how it is that just as you feed the body so also God feeds the soul. In
      each person you meet strive to see the image of God with which they were
      created no matter how hidden or distorted it may be. If the sun shines,
      recall the warmth of grace in the heart or the light of Christ which
      fills the world. If there are clouds and rain, then recall the grace
      which God pours out upon us constantly. When you see injustice or
      suffering, call to mind your own sinfulness and repent. When you see
      others who are joyful and happy, remember that your joy is in Christ. In
      every moment of your life, there is a bit of the Gospel that can be
      captured if you are attentive to finding it. Constant attention to these
      “bits” of the Gospel is what is required to take it in and not let it
      lie inert on the ground, only to be lost as it passes by unnoticed.

      Even when we do notice the Gospel around us and try to arrange our lives
      to live according to the grace that we have received, we will find that
      the life of Christ and the life of the world are often incompatible. Our
      Lord said that if we would come after Him then we must first deny
      ourselves, take up the cross and follow Him. Our own psyche, our inner
      desires and passions rooted deeply in the self push against the Gospel,
      preventing it from taking root. Sometimes we harden our own hearts
      preventing the grace of God from entering in because we want to preserve
      ourselves rather than deny ourselves. The constant bombardment of the
      senses with stimuli designed to inflame the passions and cater to the
      gratification of every whim of the self to which we are exposed on a
      daily basis is like the hot rays of the sun burning down upon the
      seedlings of grace. We are hungry and the burger stand is right here,
      but to find fasting food, we would have to take extra time and trouble.
      We may read the Gospel in the morning and wish to ponder on its truth
      during the day, but the constant noise of the radio, television and idle
      chatter around us drive away those grace bearing thoughts. We are faced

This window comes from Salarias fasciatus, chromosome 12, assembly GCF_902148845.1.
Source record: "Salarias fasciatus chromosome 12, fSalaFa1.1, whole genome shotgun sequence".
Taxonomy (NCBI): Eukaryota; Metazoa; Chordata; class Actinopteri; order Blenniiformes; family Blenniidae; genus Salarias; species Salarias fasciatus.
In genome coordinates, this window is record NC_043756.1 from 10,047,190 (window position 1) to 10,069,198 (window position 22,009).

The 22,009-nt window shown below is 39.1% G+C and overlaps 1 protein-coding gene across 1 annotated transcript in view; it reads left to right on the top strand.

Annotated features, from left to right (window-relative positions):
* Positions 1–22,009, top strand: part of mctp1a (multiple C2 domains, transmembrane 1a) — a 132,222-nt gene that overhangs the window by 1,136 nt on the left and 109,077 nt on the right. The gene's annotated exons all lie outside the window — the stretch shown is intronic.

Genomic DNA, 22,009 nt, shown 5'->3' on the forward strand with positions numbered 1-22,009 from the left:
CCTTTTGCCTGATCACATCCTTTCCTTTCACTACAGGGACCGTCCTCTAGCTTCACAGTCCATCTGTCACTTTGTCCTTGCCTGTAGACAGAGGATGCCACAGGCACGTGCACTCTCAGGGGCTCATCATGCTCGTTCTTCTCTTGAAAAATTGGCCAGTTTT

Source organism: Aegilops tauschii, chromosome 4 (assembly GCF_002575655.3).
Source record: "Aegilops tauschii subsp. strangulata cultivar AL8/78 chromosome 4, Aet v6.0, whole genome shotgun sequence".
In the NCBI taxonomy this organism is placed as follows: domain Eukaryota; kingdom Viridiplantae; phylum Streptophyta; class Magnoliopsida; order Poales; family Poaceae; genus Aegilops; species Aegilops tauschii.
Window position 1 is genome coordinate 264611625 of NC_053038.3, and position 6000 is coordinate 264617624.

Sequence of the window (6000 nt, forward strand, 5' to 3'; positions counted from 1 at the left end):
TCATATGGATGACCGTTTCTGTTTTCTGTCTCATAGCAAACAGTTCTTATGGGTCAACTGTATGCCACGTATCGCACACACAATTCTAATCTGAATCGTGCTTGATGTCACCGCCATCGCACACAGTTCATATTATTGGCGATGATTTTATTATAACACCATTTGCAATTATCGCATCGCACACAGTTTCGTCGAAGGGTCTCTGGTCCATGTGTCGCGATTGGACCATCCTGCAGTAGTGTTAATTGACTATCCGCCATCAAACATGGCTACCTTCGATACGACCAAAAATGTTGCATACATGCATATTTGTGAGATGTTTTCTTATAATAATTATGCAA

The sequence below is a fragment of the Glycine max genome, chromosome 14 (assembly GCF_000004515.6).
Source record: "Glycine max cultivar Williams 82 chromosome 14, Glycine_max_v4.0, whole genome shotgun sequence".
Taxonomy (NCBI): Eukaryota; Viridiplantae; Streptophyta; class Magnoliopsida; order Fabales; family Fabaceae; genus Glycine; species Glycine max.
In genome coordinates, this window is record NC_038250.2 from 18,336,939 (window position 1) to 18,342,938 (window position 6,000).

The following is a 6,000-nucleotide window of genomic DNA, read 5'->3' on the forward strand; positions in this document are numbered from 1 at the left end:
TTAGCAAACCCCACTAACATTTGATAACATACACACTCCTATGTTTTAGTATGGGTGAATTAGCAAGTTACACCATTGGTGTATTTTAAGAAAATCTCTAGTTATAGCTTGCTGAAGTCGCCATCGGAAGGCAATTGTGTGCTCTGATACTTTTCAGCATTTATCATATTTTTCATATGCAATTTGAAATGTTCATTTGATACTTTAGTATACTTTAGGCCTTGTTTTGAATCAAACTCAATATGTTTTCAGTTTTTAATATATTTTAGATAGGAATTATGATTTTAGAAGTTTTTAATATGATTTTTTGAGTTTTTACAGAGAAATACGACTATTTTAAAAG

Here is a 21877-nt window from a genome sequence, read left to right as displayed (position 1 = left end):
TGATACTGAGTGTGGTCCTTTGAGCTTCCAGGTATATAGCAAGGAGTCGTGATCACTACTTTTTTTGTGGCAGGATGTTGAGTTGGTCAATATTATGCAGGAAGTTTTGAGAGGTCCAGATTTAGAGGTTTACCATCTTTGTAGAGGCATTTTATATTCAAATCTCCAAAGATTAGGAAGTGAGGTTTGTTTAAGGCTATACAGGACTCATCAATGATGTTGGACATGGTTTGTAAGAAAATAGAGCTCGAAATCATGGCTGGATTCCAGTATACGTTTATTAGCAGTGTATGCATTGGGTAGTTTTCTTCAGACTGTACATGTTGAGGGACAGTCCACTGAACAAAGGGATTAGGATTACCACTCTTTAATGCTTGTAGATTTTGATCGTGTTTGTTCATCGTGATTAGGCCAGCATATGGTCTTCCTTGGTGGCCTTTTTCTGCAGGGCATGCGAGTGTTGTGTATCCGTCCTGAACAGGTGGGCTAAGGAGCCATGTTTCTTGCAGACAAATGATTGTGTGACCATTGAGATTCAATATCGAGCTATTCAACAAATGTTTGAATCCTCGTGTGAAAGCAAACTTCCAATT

with a moral choice and the impetus of the Gospel is compromised by the
      competing necessities of saving face or preserving our outward “image”.
      The constant bombardment of the world withers the shoots of grace which
      spring up in the heart, just as the heat of the sun withers the new
      shoots in the rocky soil.

      The simple remedy for this is courage. Courage to deny ourselves,
      courage to let the grace of God sink into the heart and begin to change
      us, courage to proclaim that we belong to Christ and not to the world.
      It does take courage to intentionally deny yourself and your own selfish
      impulses for this breaks down the stony defenses of the heart allowing
      grace to penetrate and put down roots in you. That grace will change
      you, it will have an effect on you that is transformational. It will
      begin to work in you to transform you away from the image of your sinful
      nature (the old man) and into the image of Christ (the new man). Such a
      substantial change at such basic level can be threatening (certainly it
      is threatening to the old sinful self which is being done away with as
      if on the cross) and therefore a bit frightening. In breaking down our
      inner defenses through self denial, we make ourselves vulnerable to the
      effects of grace. We know that the grace of God will change us if we
      allow it to work in us. To allow such a foundational change in ourselves
      requires courage, the courage to let down the defenses of the self and
      to allow the grace of God to penetrate even the deepest recesses of our
      self and begin to effect change in us. When this happens then the grace,
      which before was only on the surface, begins to put down roots and to
      grow and become strong thereby enabling us to withstand the constant
      onslaught of the world. The seedlings of grace, rather than withering in
      the heat of the world begin to draw upon the depths of the soul